Year in Review 2011-2012

The UC Mediterranean Studies Multi-Campus Research Project has completed an extremely successful second year. Not only have we continued to carry out a rich program integrating faculty and graduate students on various UC campuses, we have broadened our collaborative base with US and foreign institutions (notably the University of Colorado at Boulder), and scholars from a range of disciplines the world-over. We have organized a series of conferences, panels and workshops, our third NEH Summer Institute, and have secured substantial outside funding. A number of publications have resulted or are in the works, including new research, theoretical work, and pedagogical material (notably an undergraduate textbook). As an institution and scholarly forum we now have over 550 affiliates world-wide; we are now undoubtedly at the forefront of the emerging field of Mediterranean Studies. Our reputation has been established firmly on an international scale.

[The MRP, Mediterranean Seminar, and related projects are mentioned prominently in “Mediterraneanism: How to Incorporate Islamic Art into an Emerging Field,” Journal of Art Historiography 6 (2012) by Mariam Rosser-Owen, curator of the Arab World collection at the Victoria and Albert Museum, London.]

Core Program

In its second year of funding, the UC Mediterranean Studies MRP once again successfully carried out its core program of three quarterly workshops, each organized around a special theme, rotating among the UC campuses and (in Spring 2012) with a collaborating institution, the University of Colorado-Boulder. Each of these was held in conjunction with a separate, thematically-related event organized by a representative at the host campus. Attendance was capped at 35 in order to accommodate the workshop format. Attendees at each of the three events consisted of a core of UC faculty and graduate students together with scholars from other local and national institutions.

  • Fall: “Mediterranean Empires,” UCLA (October 29), in conjunction with the conference “Rivalry and Rhetoric in the Early Modern Mediterranean: Envisioning Empire in the Old World” (October 28), organized by Barbara Fuchs (UCLA English, Spanish), and sponsored by the UCLA Center for Seventeenth- and Eighteenth-Century Studies. Plenary Speaker: Christophe Picard (University of Paris I), “The Mediterranean versus the Indian Ocean: Representations of the Seas in Arabic Geography at Baghdad (Ninth Century)”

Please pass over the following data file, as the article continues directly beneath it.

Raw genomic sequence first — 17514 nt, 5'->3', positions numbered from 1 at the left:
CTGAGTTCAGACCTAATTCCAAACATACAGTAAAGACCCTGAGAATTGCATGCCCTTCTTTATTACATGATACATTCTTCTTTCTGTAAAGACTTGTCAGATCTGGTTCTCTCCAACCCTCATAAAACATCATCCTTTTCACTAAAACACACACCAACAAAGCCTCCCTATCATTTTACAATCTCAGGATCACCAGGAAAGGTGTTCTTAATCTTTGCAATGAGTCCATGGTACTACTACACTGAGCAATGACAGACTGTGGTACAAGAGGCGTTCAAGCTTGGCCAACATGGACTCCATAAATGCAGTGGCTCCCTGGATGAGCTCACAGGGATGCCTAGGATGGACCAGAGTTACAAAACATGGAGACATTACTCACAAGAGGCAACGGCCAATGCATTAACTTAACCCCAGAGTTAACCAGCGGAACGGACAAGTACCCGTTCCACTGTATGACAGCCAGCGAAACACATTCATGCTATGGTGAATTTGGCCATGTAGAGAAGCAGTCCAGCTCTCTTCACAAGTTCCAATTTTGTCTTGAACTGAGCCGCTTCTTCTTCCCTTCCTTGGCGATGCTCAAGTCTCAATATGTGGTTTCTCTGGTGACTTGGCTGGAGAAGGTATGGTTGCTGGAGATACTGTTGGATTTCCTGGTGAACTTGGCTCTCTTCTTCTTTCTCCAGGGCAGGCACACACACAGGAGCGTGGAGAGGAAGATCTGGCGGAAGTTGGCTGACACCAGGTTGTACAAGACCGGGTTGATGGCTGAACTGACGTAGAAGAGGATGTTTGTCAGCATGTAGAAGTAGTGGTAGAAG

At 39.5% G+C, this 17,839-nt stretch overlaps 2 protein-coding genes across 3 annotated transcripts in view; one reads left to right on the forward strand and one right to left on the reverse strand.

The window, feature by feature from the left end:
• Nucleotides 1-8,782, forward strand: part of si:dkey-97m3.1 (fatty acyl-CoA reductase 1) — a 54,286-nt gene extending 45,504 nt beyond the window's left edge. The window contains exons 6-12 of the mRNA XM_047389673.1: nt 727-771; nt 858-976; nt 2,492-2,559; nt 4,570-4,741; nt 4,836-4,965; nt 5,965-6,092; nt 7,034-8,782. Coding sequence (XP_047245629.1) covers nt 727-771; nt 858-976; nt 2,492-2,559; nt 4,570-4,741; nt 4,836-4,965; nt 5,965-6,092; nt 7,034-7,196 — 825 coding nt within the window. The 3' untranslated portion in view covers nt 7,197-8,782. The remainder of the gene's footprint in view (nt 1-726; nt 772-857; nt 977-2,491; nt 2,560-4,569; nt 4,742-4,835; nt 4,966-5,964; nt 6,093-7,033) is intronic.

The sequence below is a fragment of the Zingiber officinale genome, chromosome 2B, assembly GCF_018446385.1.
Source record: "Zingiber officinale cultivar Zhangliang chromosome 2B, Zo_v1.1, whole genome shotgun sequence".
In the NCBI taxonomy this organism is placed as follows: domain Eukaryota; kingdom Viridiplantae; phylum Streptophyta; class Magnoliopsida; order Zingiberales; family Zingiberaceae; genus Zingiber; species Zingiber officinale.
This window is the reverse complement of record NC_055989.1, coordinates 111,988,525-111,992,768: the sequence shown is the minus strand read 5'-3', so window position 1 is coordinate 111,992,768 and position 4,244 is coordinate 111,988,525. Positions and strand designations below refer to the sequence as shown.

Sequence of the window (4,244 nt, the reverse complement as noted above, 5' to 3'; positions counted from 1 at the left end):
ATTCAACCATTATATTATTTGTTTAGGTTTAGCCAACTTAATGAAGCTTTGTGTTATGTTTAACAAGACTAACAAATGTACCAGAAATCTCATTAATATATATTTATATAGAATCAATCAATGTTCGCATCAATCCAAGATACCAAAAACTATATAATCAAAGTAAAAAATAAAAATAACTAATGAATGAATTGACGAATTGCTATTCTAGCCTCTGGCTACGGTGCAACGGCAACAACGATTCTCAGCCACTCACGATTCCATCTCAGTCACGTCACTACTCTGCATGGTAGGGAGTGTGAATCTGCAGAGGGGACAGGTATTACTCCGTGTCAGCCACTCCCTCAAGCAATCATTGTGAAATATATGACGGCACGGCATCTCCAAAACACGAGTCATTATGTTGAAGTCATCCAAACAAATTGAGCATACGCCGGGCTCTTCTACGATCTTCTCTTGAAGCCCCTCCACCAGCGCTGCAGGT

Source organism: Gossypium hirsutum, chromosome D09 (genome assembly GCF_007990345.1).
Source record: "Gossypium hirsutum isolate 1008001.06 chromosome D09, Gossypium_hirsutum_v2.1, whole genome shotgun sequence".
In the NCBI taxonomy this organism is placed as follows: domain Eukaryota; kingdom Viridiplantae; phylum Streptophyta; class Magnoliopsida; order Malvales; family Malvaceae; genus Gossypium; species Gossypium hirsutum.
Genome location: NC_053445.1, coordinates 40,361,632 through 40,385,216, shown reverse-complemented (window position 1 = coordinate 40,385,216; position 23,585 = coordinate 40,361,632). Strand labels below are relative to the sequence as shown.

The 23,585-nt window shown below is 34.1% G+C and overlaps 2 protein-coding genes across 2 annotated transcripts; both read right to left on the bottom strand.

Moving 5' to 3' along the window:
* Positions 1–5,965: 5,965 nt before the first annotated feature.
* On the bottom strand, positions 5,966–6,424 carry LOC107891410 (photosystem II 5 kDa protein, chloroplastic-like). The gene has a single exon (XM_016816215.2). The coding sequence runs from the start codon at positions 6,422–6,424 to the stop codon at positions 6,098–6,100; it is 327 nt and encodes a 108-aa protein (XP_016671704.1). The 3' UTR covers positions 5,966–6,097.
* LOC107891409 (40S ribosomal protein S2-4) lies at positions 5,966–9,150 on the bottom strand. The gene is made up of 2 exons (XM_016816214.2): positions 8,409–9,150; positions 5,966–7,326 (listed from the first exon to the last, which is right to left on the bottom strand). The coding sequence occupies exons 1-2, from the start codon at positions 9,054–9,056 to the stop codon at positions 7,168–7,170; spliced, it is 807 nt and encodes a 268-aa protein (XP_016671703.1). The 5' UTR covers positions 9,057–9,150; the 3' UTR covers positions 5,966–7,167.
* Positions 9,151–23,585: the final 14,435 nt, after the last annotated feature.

• Winter: “The Maritime Mediterranean,” UCSD (February 3), in conjunction with a roundtable (February 4), “Reconstructing the Mediterranean Past,” organized by UCSD Campus Rep Oumelbanine Zhiri. Plenary Speaker: Nabil Matar (University of Minnesota): “The Mediterranean in Arabic Sources in the Early Modern Period”
  • Spring: “Can We Talk Mediterranean?” CU Boulder (April 6), in conjunction with a roundtable of the same name (April 7), co-organized by MRP PI Brian Catlos and Claire Farago, co-organizer of Mediterreanean Studies, CU Boulder. Plenary Speaker: Peregrine Horden (Royal Holloway, London and All Souls, Oxford), “Mediterranean Connectivities: A Comparative Approach”

The Year Ahead (2012-13)

Dates and venues for the upcoming academic year are in place: Fall (November 9-10) at UCSB, in conjunction with a one-day conference on Mediterranean Archaeology, co- organized by UCSB Campus Rep Edward English and Medieval Studies chair Carol Lansing; Winter (Jan 31-Feb 1) at UCLA, in conjunction with a one-day conference on Cross-cultural Encounters in the Medieval and Early Modern Mediterranean, co-organized by UCLA Campus Rep/Center for Medieval and Renaissance Studies Associate Director Zrinka Stahuljak and Teo Ruiz; Spring (May 2-4) in conjunction with a MRP “midterm” conference featuring representatives of several US and Europe-based programs in Mediterranean Studies.

Outreach and Outside Collaboration

The Mediterranean Seminar/UCMRP continues to aggressively pursue opportunities for outside collaboration, and new associates for our group. At present we have over 550 affiliated scholars the world-over and dozens of collaborating institutions. In 2012 we established collaborations with the Zentrum Moderner Orient (Berlin), the project “Le statut légal des minorités religieuses dans l’espace euro-méditerranéen (Ve-XVe siècles) – RELMIN,” based at the Université de Nantes (France), and intensified our collaborations with the Mediterranean initiatives at the Université of Paris I, the University of Exeter (UK), the University of the Eastern Mediterranean (Cyprus), and the University of Michigan – Ann Arbor. We have also opened discussions with Mediterranean groups at Harvard University, the CNRS in Naples, and have begun conversations with projects in Lugano, Switzerland, and Madrid. Our collaborator, Harvey Hames (U Ben Gurion of the Negev), is the finalist for a multi-year i-Core project on conversion to be funded by the government of Israel, and has asked us to be a formal collaborator. Both Catlos and Kinoshita were appointed to the Associated Faculty of UCLA’s Center for Medieval and Renaissance Studies in 2012, and Catlos continues to serve as a board member of the Mediterranean Consultation of the American Academy of Religion.

Project Output (2011-12)

Although in we are only in our second year, with our core program of workshops and conferences and thanks to the integration of our the MRP with our larger project and co- sponsored programs such as our NEH Summer Institute, The Mediterranean Seminar, this initiative has already yielded significant results. Substantial undertakings that are in progress include our new monograph series, Mediterranean Studies (Palgrave MacMillan), The Sea in the Middle (the Mediterranean history textbook), Can We Talk Mediterranean? (based on our Spring 2012 round-table), and Paradoxes of Plurality: Ethno-Religious Diversity in the Pre-Modern Mediterranean (a theoretical study by Catlos).